4. Experimental Study on the Compressive Strength of Big Mobility Concrete with Nondestructive Testing Method

    Directory of Open Access Journals (Sweden)

    Huai-Shuai Shang

    2012-01-01

    Full Text Available An experimental study of C20, C25, C30, C40, and C50 big mobility concrete cubes that came from laboratory and construction site was completed. Nondestructive testing (NDT was carried out using impact rebound hammer (IRH techniques to establish a correlation between the compressive strengths and the rebound number. The local curve for measuring strength of the regression method is set up and its superiority is proved. The rebound method presented is simple, quick, and reliable and covers wide ranges of concrete strengths. The rebound method can be easily applied to concrete specimens as well as existing concrete structures. The final results were compared with previous ones from the literature and also with actual results obtained from samples extracted from existing structures.

  5. Influence of Nanolime and Curing Period on Unconfined Compressive Strength of Soil

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    Panbarasi Govindasamy

    2017-01-01

    Full Text Available This paper presents the improvement of the unconfined compressive strength (UCS of soil by mixing different percentages of nanolime and 5% lime with soil. The UCS of treated soil increased significantly over curing time with increasing percentage of nanolime. The optimum results were reached at only 0.5% nanolime admixtures which were much higher than 5% lime admixture. This may be due to higher ability of nanolime to flocculate and agglomerate the soil particles compared with the lime. In addition, the lime could fill only the micropores while nanolime could fill the micro- and nanopores as well. The strength gain is inversely proportional to the remolded moisture content and curing period. However, when the content of nanolime used is larger than 0.5%, nanolime particles are not uniformly dispersed. Therefore, a weak area in the form of voids is created, consequently the homogeneous hydrated microstructure cannot be formed, and finally the strength will decrease.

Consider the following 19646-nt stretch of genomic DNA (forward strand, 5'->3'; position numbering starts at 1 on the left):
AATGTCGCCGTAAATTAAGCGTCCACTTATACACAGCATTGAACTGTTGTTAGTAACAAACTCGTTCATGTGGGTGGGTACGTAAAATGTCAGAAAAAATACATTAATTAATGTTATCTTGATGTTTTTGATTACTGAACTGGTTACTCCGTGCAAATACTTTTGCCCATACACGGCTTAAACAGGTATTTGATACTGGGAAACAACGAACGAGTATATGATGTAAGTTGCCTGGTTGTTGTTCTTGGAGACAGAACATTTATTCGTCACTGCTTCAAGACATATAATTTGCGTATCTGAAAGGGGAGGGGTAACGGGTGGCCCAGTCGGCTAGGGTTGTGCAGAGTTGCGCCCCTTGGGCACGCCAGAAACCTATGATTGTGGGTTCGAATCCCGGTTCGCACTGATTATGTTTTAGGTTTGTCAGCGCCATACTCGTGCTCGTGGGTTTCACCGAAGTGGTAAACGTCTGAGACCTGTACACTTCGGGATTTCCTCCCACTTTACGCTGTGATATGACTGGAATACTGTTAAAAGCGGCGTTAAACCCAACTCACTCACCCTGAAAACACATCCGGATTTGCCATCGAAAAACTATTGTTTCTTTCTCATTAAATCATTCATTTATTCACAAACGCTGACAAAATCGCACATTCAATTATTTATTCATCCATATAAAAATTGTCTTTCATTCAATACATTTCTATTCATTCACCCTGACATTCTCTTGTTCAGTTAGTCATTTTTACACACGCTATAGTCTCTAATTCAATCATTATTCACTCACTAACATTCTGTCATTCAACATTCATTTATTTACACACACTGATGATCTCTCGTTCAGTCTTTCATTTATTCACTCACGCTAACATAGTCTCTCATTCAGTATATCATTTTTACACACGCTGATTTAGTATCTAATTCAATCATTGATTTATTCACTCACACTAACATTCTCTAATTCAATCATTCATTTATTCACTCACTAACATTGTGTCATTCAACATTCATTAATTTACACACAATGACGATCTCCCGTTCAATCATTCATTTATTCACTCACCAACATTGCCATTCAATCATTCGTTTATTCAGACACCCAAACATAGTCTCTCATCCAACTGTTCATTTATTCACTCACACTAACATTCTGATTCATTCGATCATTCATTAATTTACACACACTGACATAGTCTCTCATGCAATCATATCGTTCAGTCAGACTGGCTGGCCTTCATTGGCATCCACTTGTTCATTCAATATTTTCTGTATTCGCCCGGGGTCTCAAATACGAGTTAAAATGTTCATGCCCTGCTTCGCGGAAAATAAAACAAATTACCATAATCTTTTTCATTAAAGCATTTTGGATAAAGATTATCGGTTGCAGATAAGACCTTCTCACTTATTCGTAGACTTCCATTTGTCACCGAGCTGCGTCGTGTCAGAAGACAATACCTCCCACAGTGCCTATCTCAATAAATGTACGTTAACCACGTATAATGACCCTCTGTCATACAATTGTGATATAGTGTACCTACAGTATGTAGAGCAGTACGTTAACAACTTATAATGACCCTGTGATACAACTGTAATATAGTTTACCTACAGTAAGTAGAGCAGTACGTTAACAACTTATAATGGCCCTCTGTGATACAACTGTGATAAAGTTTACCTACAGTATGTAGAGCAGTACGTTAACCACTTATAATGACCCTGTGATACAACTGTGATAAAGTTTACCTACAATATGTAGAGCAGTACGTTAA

6. Influence of Curing Humidity on the Compressive Strength of Gypsum-Cemented Similar Materials

    Directory of Open Access Journals (Sweden)

    Weiming Guan

    2016-01-01

    Full Text Available The analogous simulation experiment is widely used in geotechnical and mining engineering. However, systematic errors derived from unified standard curing procedure have been underestimated to some extent. In this study, 140 gypsum-cemented similar material specimens were chosen to study their curing procedure with different relative humidity, which is 10%–15%, 40%, 60%, and 80%, respectively. SEM microstructures and XRD spectra were adopted to detect the correlation between microstructures and macroscopic mechanical strength during curing. Our results indicated that the needle-like phases of similar materials began to develop in the early stage of the hydration process through intersecting with each other and eventually transformed into mat-like phases. Increase of humidity may inhibit the development of needle-like phases; thus the compressive strength changes more smoothly, and the time required for the material strength to reach the peak value will be prolonged. The peak strength decreases along with the increase of humidity while the humidity is higher than 40%; however, the reverse tendency was observed if the humidity was lower than 40%. Finally, we noticed that the material strength usually reaches the peak value when the water content continuously reduces and tends towards stability. Based on the above observation, a curing method determination model and experimental strength predication method for gypsum-cemented similar materials were proposed.